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    9. This is one of those 'not just' books. It is not just a recipe book - it is a wonderful miscellany of history, geography, politics, philosophy. It is a book that lifts the spirits because it is full of joy at shared mealtimes,generous hospitality, shared food in times of feasting and famine.

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    10. This was a book I came to with high expectations. It is the kind of food writing I like; a mixture of food, travel and places, biography and personal passion.It is a book that amazes me with its observation. The vivid pictures it draws of the places are so memorable and I can bring those images my mind as I write this review. The writing about the food is so rich, so graphic in its detail and scope. It is clearly written from a huge depth of knowledge. It is a treasure of a book and I am glad to [...]

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    11. A charming look back for us and the writer who went as far back as 1960 from 1986 when she wrote the book. It's about eating locally with the seasons, foraging and making do with what you have.Taken directly from the text: "The current of this book swirls to and for between five areas of the Mediterranean. In order of time, the places where the author and the sculptor have lived are:CASTELPOGGIO, a mountain town above CarraraVENDRELL near Tarragona in CataloniaAPPOLANA on NaxosLA BAROZZO in the [...]

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    12. A re-read.I can read this once a year, and still enjoy it. A unique book on doing with and without: seasonal fare, a buzzword now, is a eat or go hungry option in the locales featured in this memoir. Gray writes flinty prose, and offers a glimpse into a presumably vanished way of life.A way that sometimes includes hunger. Advice on cooking a fox is included. Fascinating details of Mediterranean peasant and artist life while searching for stone for The Artist.There are recipes,Jim,but not as we k [...]

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    13. This is an underrated (as in: I never heard of it, if it wasn't for Rick Stein who mentioned it in one of his programs) book with recipes and background of foods/produce in the (coastal) areas of Italy and Catalonia (mainly). It is very thorough and very good and I'll never finish it, but will refer to it again and again.

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    14. I have dipped in and out of this book for years, but decided this weekend to do it all in one go. A great work of imagination, history, and culture. Not much for cooking here, I think, as I can't imagine making Pigs' Tongues with Pomegranate Sauce for any occasion. But lovely prose and very evocative.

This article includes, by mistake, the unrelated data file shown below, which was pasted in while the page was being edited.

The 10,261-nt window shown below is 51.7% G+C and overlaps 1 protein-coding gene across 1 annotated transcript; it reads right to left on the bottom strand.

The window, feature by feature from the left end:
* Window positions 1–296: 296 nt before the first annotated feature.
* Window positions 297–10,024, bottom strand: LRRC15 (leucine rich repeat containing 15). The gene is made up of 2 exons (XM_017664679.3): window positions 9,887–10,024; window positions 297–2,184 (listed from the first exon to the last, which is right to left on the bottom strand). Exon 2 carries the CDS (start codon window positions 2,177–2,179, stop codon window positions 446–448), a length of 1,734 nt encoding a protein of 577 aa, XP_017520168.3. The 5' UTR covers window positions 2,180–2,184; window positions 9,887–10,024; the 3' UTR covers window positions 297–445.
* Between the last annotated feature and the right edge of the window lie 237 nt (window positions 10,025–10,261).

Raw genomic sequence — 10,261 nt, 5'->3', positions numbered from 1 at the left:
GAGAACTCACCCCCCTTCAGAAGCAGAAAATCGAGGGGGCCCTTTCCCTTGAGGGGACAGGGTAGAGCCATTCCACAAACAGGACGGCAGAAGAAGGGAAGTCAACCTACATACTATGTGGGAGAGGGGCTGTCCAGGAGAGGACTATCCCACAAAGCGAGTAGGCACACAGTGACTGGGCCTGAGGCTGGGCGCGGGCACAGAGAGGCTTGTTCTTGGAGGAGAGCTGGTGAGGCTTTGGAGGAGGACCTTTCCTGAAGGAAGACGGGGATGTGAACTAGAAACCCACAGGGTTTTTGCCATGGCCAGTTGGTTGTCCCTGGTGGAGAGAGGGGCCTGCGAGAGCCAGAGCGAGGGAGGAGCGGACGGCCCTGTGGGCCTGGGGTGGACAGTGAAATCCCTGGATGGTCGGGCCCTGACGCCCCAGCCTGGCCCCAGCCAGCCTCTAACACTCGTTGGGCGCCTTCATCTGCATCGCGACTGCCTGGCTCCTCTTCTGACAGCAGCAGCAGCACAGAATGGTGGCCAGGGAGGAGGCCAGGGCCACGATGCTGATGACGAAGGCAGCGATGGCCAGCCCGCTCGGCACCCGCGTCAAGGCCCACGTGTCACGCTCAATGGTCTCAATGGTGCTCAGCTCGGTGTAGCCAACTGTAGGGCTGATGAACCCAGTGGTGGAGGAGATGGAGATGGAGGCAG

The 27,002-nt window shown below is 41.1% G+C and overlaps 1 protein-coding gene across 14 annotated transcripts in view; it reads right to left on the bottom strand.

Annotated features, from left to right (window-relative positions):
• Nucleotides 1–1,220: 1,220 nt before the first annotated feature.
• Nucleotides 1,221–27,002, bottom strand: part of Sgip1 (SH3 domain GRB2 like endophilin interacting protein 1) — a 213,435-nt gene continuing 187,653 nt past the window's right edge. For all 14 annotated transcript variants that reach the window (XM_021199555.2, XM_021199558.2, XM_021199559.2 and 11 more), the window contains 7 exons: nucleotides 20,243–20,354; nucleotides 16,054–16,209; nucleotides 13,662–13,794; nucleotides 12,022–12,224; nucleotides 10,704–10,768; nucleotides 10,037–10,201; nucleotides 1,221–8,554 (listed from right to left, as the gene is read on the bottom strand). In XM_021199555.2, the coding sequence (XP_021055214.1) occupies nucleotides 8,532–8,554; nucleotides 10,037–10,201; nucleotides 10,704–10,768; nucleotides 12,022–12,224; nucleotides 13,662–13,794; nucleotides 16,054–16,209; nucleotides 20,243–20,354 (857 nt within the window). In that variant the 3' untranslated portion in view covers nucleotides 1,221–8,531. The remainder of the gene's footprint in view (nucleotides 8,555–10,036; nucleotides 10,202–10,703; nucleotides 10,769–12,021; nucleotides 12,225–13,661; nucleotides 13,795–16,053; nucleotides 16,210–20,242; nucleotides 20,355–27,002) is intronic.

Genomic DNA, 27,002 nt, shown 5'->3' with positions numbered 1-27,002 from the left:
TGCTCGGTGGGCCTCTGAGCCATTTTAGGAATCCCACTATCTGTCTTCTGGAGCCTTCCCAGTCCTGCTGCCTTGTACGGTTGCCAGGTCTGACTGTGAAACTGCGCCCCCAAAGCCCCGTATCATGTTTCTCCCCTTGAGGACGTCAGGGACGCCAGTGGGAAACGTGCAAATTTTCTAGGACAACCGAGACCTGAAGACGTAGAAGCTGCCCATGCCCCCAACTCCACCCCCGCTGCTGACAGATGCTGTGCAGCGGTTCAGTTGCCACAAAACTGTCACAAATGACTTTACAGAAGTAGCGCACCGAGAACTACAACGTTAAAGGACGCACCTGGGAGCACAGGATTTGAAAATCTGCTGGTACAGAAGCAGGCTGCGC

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    15. I read this in the heart of tomato season and learned all about the traditional harvesting, preparing, preserving, and feasting of tomatoes throughout the Mediterranean, as well as olives (and olive oil!), all sorts of herbs, and other delicious healthy treats.

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    16. This is one of those books that is a treasure and not so easy to find. I found my copy years ago in Goodwill and it will be one of those cookbooks and food writing books that I will pass on to the next generation in my family. If you like M.F.K. Fisher, you will love this book.

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    17. This is a feast of a book; both memoir and recipes. Open air fires and baking ovens for the whole village, edible weeds, seeds, wine and olives, living entirely by the seasons, when there was real feast and famine. A picture of a time now gone.

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    18. Beautiful cookbook. I first heard about it in the BBC special with Rick Stein (great show). He tours the author's home with a sense of awe that was inspiring. It was a gorgeous, simple home and garden.

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    19. Beautiful and simple. This is a very romantic view of the journey of cooking. From the pot you cook in to the basic roux of a sauce, it will leave you aching for a wood fired stove in the Italian countryside.

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    20. lovely evocations of the days when artists could live cheaply and and off the land in the Mediterranean. More of a notebook than a book. Recipes look good but maybe not so reproducible.

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    21. I'm slowly making my way through this - it's so lovely, I can only take a chunk at a time.

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    22. This is what food and travel writing should be. It is so evocative of place, of the ancient landscape of Tuscany. It is not a book for rich Americans renovating houses.

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    23. The best cookery book I have ever read. How would I ever known how to get the seeds from a pomegranate without this book.

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    24. Not what I expected and not my style of writing. Too dramatic, maybe? I did love the illustrations.